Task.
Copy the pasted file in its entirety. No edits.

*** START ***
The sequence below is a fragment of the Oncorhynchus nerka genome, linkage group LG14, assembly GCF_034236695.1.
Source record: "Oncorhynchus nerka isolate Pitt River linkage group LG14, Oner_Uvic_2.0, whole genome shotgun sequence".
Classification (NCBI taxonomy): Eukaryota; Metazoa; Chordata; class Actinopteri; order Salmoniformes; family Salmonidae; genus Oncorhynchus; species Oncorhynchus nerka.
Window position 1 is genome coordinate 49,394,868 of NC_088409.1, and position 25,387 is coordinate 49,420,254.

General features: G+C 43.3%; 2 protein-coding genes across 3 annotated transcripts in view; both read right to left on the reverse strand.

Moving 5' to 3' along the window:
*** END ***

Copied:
The sequence below is a fragment of the Oncorhynchus nerka genome, linkage group LG14, assembly GCF_034236695.1.
Source record: "Oncorhynchus nerka isolate Pitt River linkage group LG14, Oner_Uvic_2.0, whole genome shotgun sequence".
Classification (NCBI taxonomy): Eukaryota; Metazoa; Chordata; class Actinopteri; order Salmoniformes; family Salmonidae; genus Oncorhynchus; species Oncorhynchus nerka.
Window position 1 is genome coordinate 49,394,868 of NC_088409.1, and position 25,387 is coordinate 49,420,254.

General features: G+C 43.3%; 2 protein-coding genes across 3 annotated transcripts in view; both read right to left on the reverse strand.

Moving 5' to 3' along the window: